Rotating livestock allows forages to rest between grazing periods. During drought conditions, longer rest periods are better. If there happens to be heavier amounts of forage available, slowing down livestock movements and concentrating grazing to very short durations allows them to consume the best forage present, increase usage and waste less. Allocating the forage in strips (strip grazing) with temporary fencing greatly increases control of the livestock and their grazing efficiency. During an extended drought, rest periods can often exceed 60 to 90 days or more as compared to more typical 30 to 45 day spans used during summer months.
If pastures have been grazed down to their minimum recommended heights and no regrowth has occurred, then producers should consider moving livestock to a sacrifice area where they can feed the livestock hay and supplements as needed. If no sacrifice area is available, then use a temporary fence to create an area. The sacrifice area should have a fresh adequate water supply and offer some shade for periods during extreme temperatures. When air temperatures are over 85 degrees and humidity is also 85 percent or higher, shade becomes a necessity, especially during the heat of the day. Feeding hay is better than allowing livestock to continuously graze forages and overgraze. Overgrazing will weaken the pasture, lower animal intake, and compromise most chances of any good regrowth once adequate moisture returns. Protected reserves have more potential for increased growth of valuable forage for later or once the rain returns.
Looking Ahead and Monitoring
Continue to monitor for poisonous weeds in droughty pastures, especially where they may be one of the few green plants present. Also continue to monitor for high nitrate levels in corn stover harvested for feed; you can’t be too careful. This also is true for CRP and easement ground that is grazed or hayed. Johnsongrass on these sites can concentrate nitrates and cause prussic acid problems under stressed conditions. As conditions slowly improve, landowners will get increasing opportunities to plant annual forages late in summer or early fall. Annual forages can really help solve some drought induced short forage supplies. An inventory of pastures and hayfields should be conducted. Look for larger open areas between plants where seeding of grass and/or legumes may be needed. Interseeding hayfields with a grass and pastures with grass and/or legumes are good options to consider.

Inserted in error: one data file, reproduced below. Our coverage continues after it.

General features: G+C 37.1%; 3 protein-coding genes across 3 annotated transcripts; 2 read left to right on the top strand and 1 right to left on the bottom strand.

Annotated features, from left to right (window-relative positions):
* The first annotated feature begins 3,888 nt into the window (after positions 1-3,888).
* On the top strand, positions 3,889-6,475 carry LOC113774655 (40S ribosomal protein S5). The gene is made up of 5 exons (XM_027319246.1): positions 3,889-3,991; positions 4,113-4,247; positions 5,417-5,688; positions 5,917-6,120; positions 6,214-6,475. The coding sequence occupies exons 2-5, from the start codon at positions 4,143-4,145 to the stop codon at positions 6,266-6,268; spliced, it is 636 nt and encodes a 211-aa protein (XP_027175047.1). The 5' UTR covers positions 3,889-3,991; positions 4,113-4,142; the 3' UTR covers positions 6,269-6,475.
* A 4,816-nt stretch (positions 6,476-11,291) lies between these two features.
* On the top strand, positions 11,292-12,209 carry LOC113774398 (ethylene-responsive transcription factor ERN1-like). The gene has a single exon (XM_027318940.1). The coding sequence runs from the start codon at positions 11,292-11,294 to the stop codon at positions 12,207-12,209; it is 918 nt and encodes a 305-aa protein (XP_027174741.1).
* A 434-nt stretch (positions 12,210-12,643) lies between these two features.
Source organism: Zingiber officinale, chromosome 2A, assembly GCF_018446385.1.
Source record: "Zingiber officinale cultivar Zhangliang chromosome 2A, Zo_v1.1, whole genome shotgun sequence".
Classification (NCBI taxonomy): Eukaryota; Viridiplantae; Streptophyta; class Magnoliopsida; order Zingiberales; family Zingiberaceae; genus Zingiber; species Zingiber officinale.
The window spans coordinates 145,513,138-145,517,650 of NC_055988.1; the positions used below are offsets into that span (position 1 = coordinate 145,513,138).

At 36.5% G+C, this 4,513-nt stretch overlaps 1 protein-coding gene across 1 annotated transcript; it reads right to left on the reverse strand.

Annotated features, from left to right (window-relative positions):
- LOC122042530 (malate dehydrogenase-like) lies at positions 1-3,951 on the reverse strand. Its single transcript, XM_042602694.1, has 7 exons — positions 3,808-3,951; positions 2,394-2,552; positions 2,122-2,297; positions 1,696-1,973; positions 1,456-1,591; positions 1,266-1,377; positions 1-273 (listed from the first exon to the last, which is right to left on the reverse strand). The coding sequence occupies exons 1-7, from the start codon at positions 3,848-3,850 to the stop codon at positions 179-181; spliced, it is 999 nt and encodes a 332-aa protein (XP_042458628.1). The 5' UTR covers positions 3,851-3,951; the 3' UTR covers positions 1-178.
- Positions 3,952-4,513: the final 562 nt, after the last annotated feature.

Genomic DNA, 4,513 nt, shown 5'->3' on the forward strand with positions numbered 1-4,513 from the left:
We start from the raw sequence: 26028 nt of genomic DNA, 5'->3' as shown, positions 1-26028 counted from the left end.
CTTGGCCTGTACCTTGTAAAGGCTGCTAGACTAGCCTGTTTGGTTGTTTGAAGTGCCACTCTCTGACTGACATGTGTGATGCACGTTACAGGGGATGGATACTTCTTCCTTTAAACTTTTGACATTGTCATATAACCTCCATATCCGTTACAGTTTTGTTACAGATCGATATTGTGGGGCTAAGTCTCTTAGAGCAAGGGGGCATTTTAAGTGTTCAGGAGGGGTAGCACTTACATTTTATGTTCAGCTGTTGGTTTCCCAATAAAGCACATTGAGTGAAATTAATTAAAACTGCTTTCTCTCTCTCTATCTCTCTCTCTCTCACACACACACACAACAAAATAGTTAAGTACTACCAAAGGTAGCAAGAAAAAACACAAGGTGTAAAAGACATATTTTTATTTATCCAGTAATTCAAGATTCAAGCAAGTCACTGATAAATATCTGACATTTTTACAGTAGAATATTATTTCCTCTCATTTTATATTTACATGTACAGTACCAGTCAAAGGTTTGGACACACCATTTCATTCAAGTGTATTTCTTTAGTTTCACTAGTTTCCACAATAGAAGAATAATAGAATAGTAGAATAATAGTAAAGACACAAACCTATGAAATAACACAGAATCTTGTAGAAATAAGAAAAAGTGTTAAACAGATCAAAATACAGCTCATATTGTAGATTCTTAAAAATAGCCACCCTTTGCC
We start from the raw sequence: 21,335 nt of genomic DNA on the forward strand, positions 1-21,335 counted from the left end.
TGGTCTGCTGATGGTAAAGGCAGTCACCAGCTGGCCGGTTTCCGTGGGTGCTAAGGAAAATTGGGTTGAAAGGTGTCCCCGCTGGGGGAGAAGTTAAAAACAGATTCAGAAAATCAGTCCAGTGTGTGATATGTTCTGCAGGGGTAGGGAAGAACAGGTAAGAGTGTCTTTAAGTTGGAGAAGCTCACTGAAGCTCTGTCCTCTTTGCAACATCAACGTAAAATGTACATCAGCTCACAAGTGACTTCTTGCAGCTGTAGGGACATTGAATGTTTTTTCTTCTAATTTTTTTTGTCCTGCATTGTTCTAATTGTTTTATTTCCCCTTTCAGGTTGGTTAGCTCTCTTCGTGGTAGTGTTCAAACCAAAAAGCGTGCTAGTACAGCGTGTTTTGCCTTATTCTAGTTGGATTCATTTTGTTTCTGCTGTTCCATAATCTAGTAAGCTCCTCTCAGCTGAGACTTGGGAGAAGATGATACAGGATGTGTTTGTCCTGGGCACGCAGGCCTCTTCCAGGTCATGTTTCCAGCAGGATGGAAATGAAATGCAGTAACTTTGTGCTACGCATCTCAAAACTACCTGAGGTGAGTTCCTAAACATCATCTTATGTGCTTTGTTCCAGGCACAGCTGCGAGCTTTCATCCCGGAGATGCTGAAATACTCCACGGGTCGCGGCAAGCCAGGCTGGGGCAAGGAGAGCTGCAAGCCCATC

Combination seedings of annuals, such as oats, turnips and cereal rye, planted in August or September with adequate moisture can supply a nice amount of fall and early winter grazing and then later provide more grazing opportunities in the spring. Nitrates should also be monitored if these annuals are grown following a drought-stricken corn crop. Herbicides and pesticides used on those fields should also be checked and always follow all label restrictions. A bio-assay will help determine if any row crop chemicals are present that could harm the annuals to be planted.
Though it is not the first choice by most producers, reducing animal numbers may be one of the best options for drought management. Culling late or out-of-season calving cows, old or hard-to-maintain body condition score animals is a good place to start. Readily marketable animals should be next, such as stocker cattle or retained heifers. Early weaning of calves can also be an option. Reducing numbers, especially if numbers are possibly excessive even for a good year, will help stretch forage reserves, reduce any hay or supplements needed and allow for longer rest periods for the pasture.
Additional drought information can be found at:
• www.in.nrcs.usda.gov/technical/Coping_With_ A_Short_Forage_Supply_2012.pdf
For more information contact your local USDA Service Center, NRCS office.
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Pasture & Grazing
Illinois Drought Fact Sheet
DroughtFS2012.pdf (PDF, 3MB)